Numbers in the brain
If you look around, number quantities are inescapable: our culture is based on precisely measuring time, distance, and quantities. However, even creatures that aren’t exposed to sophisticated human number systems are inevitably exposed to quantities of things. Animals in the wild come into contact with varying quantities of other animals and of their food, and differentiating between one predator and ten, for example, matters for their survival. Thus we might ask what is going on in our brains when we use this crucial number sense – also referred to as numerosity.
Humans have undoubtedly complex mathematical capabilities, many of which are possible because they’re grounded in symbolic systems. But humans also exhibit some lower-level numerical abilities that we share with other animals. It is well established that humans, animals, and pre-linguistic infants can all compare and approximate numerical quantities. Addition also seems to be a skill not only apparent in humans, but in monkeys as well. In one study, Canton and Brannon gave monkeys and college students the same nonverbal arithmetic task. They were shown two sets of dots and had to choose from a second two sets which accurately reflected the sum of the first two. It should be noted that the college students did outperform the monkeys, but that the monkeys still computed sums at levels above chance and that their accuracy and response times followed the same patterns as the humans’.
But much of what we know about numerosity on the neuronal level also comes from studies on monkeys. By examining single-cell recordings from monkeys’ parietal and prefrontal cortices while they complete different numerosity tasks, Andreas Nieder has found neuronal specificity for different numerosities. In other words, he discovered that many neurons have preferences – some fire most when the monkey is looking at two objects, others fire most when it’s looking at three, and so on.
In the first of the series of studies that will be discussed here, Nieder and Miller pointed out that numerosity representations, which seem high-level and sophisticated, are in fact similar to lower-level sensory (i.e., visual) representations. Sensory processes exhibit two distinctive effects: size and distance effects. The size effect describes the increased difficulty for discriminating magnitudes as a set size increases. For example, quickly determining that a set contains 8 items is more difficult than determining that a set has 2 items. The distance effect specifies that discriminating between different magnitudes also becomes more difficult as the distance between the two numerosities decreases. For instance, differentiating between a set containing 8 items and another that has 7 is more difficult than differentiating between a set with 8 items and another with 2. In this experiment, the monkeys’ behavior on a numerosity task exhibited these same effects that emerge in psychophysical tasks.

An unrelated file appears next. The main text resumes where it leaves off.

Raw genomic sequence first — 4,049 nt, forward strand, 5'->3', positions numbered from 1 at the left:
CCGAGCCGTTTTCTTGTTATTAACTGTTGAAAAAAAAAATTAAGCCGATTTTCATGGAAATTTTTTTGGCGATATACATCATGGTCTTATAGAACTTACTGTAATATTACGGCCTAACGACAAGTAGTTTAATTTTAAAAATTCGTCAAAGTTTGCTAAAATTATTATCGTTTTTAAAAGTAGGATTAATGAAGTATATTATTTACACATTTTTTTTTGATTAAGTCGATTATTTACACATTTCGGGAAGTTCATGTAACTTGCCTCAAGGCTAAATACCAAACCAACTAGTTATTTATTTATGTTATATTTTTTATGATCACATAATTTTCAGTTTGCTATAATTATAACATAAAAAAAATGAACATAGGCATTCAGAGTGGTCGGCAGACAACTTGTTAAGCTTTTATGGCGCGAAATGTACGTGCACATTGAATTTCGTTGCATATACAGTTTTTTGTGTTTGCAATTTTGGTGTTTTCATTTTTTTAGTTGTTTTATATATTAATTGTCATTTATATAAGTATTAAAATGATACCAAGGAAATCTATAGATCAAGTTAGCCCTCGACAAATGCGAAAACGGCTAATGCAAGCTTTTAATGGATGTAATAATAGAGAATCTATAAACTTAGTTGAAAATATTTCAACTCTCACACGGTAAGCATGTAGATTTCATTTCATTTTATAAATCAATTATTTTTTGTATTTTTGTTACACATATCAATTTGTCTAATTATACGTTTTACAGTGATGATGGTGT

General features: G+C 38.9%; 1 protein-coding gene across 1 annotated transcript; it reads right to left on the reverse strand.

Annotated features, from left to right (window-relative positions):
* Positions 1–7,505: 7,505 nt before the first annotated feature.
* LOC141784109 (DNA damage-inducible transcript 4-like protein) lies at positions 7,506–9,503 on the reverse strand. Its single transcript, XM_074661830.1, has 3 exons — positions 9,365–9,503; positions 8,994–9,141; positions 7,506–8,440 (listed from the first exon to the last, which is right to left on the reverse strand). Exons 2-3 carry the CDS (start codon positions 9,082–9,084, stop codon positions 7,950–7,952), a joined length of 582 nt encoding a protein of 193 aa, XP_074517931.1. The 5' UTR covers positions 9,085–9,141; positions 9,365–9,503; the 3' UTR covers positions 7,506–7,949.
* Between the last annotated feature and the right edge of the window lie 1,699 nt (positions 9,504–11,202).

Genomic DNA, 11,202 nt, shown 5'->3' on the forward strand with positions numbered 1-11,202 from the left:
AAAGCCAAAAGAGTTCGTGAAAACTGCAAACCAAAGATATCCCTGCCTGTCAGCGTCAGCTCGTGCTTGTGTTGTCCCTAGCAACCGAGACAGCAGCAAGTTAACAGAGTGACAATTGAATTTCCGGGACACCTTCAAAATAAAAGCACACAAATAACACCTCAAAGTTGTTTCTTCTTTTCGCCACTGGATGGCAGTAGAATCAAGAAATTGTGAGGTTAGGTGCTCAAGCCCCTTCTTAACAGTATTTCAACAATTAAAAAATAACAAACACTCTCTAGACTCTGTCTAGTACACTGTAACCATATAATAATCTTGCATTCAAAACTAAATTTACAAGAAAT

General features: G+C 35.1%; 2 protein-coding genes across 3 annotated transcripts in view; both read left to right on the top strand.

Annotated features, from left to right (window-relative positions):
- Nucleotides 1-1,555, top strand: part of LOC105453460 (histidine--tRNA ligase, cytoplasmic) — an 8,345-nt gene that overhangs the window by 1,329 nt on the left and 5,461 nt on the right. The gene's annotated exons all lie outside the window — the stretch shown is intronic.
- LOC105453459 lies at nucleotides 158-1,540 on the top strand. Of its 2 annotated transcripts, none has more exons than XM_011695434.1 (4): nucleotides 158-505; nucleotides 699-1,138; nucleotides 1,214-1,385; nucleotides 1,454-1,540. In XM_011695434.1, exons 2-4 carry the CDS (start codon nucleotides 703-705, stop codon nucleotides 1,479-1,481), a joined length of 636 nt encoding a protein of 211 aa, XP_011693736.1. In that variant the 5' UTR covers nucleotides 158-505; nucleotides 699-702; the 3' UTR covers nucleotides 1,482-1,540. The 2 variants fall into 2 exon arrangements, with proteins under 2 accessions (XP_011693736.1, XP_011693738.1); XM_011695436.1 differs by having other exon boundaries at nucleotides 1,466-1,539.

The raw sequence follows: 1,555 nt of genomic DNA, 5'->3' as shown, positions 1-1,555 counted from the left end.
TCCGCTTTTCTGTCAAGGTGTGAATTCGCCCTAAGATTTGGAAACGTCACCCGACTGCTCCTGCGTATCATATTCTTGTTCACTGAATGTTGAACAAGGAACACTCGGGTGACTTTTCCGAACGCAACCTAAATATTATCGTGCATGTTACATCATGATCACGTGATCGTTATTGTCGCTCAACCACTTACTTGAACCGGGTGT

The dominant paradigm in Nieder’s experiments is a delayed match-to-numerosity task. Monkeys were shown a display with a certain number of randomly placed dots (ranging from one to five), and after a short delay period, they were shown another display. In 50% of the trials, the number of dots in the test phase matched the number in the sample phase. In these cases, the monkeys were trained to release a lever they had been holding. In the other trials, the first display did not match the sample, so the monkeys had to continue to hold the lever down, releasing only when a new display, matching the original, was shown.
Recordings from neurons in the parietal and prefrontal cortices as monkeys completed this task showed that about one-third of the 352 neurons that the researchers examined showed significant tuning to one of the five tested numerosities. For example, a neuron might fire most when the monkey saw three dots. That same neuron would exhibit the next-highest firing rate for a quantity of four (size effect), and almost as much firing when shown two dots (distance effect). In other words, this neuron had a preference for about 3 items. As the quantities got larger, it became harder to tell the difference between two adjacent numerosities (i.e., 3 and 4), and easier as they became smaller (i.e., 2 and 3).In another study, Diester and Nieder found that the same low-level sensory psychophysical properties (size and distance effects) were evident in a numerosity task involving symbols instead of absolute quantities. The researchers trained the monkeys to associate symbols (Arabic numerals) with the numerosities 1 through 4 and then had them complete the same delayed match-to-sample task as in the previous experiment. Only behavioral measures were collected in this experiment, but the monkeys’ error rates and reaction times indicated that as quantities got larger, the monkeys showed both size and distance effects. The evidence of the size and distance effects in this task indicates that the monkeys weren’t simply matching the visual appearance of one numeral to the next, but were instead using the numerals as symbols representing actual quantities and reasoning about those quantities.